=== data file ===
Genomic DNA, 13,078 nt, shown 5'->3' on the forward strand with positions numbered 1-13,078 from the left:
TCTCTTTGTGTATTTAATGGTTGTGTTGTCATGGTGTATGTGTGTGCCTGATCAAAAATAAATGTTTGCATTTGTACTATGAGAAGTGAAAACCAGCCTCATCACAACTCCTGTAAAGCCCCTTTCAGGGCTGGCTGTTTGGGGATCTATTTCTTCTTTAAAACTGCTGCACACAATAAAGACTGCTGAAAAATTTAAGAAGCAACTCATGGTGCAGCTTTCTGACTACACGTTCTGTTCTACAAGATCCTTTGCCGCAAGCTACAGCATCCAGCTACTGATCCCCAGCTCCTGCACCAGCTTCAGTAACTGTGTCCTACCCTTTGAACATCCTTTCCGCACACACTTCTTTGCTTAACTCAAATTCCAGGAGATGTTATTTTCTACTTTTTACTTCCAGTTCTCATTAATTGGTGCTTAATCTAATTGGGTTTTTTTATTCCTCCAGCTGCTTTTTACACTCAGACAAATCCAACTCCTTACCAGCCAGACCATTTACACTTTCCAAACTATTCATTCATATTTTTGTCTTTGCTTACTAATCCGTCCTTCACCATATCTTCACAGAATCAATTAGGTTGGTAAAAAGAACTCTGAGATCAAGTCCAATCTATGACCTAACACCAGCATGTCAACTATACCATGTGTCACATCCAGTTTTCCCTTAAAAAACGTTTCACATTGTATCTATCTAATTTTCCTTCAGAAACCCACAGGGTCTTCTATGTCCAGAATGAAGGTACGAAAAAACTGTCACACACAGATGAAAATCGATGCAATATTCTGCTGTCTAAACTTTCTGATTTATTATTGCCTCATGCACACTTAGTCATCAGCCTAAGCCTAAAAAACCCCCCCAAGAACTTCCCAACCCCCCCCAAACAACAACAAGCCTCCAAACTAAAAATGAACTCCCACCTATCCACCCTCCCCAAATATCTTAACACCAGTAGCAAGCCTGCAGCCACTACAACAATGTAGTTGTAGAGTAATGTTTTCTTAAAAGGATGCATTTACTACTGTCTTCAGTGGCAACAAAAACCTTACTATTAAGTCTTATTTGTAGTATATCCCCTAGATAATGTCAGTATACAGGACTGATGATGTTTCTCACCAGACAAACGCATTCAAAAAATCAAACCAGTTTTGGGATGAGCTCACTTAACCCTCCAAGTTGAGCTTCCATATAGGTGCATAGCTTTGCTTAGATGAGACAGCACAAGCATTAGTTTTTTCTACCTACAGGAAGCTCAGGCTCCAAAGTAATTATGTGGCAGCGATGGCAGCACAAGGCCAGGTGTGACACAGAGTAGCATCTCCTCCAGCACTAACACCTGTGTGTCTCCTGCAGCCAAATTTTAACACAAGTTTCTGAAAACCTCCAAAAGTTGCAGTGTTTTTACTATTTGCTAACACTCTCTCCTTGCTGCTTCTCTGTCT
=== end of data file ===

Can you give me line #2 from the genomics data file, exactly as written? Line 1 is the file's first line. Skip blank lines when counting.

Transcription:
TCTCTTTGTGTATTTAATGGTTGTGTTGTCATGGTGTATGTGTGTGCCTGATCAAAAATAAATGTTTGCATTTGTACTATGAGAAGTGAAAACCAGCCTCATCACAACTCCTGTAAAGCCCCTTTCAGGGCTGGCTGTTTGGGGATCTATTTCTTCTTTAAAACTGCTGCACACAATAAAGACTGCTGAAAAATTTAAGAAGCAACTCATGGTGCAGCTTTCTGACTACACGTTCTGTTCTACAAGATCCTTTGCCGCAAGCTACAGCATCCAGCTACTGATCCCCAGCTCCTGCACCAGCTTCAGTAACTGTGTCCTACCCTTTGAACATCCTTTCCGCACACACTTCTTTGCTTAACTCAAATTCCAGGAGATGTTATTTTCTACTTTTTACTTCCAGTTCTCATTAATTGGTGCTTAATCTAATTGGGTTTTTTTATTCCTCCAGCTGCTTTTTACACTCAGACAAATCCAACTCCTTACCAGCCAGACCATTTACACTTTCCAAACTATTCATTCATATTTTTGTCTTTGCTTACTAATCCGTCCTTCACCATATCTTCACAGAATCAATTAGGTTGGTAAAAAGAACTCTGAGATCAAGTCCAATCTATGACCTAACACCAGCATGTCAACTATACCATGTGTCACATCCAGTTTTCCCTTAAAAAACGTTTCACATTGTATCTATCTAATTTTCCTTCAGAAACCCACAGGGTCTTCTATGTCCAGAATGAAGGTACGAAAAAACTGTCACACACAGATGAAAATCGATGCAATATTCTGCTGTCTAAACTTTCTGATTTATTATTGCCTCATGCACACTTAGTCATCAGCCTAAGCCTAAAAAACCCCCCCAAGAACTTCCCAACCCCCCCCAAACAACAACAAGCCTCCAAACTAAAAATGAACTCCCACCTATCCACCCTCCCCAAATATCTTAACACCAGTAGCAAGCCTGCAGCCACTACAACAATGTAGTTGTAGAGTAATGTTTTCTTAAAAGGATGCATTTACTACTGTCTTCAGTGGCAACAAAAACCTTACTATTAAGTCTTATTTGTAGTATATCCCCTAGATAATGTCAGTATACAGGACTGATGATGTTTCTCACCAGACAAACGCATTCAAAAAATCAAACCAGTTTTGGGATGAGCTCACTTAACCCTCCAAGTTGAGCTTCCATATAGGTGCATAGCTTTGCTTAGATGAGACAGCACAAGCATTAGTTTTTTCTACCTACAGGAAGCTCAGGCTCCAAAGTAATTATGTGGCAGCGATGGCAGCACAAGGCCAGGTGTGACACAGAGTAGCATCTCCTCCAGCACTAACACCTGTGTGTCTCCTGCAGCCAAATTTTAACACAAGTTTCTGAAAACCTCCAAAAGTTGCAGTGTTTTTACTATTTGCTAACACTCTCTCCTTGCTGCTTCTCTGTCT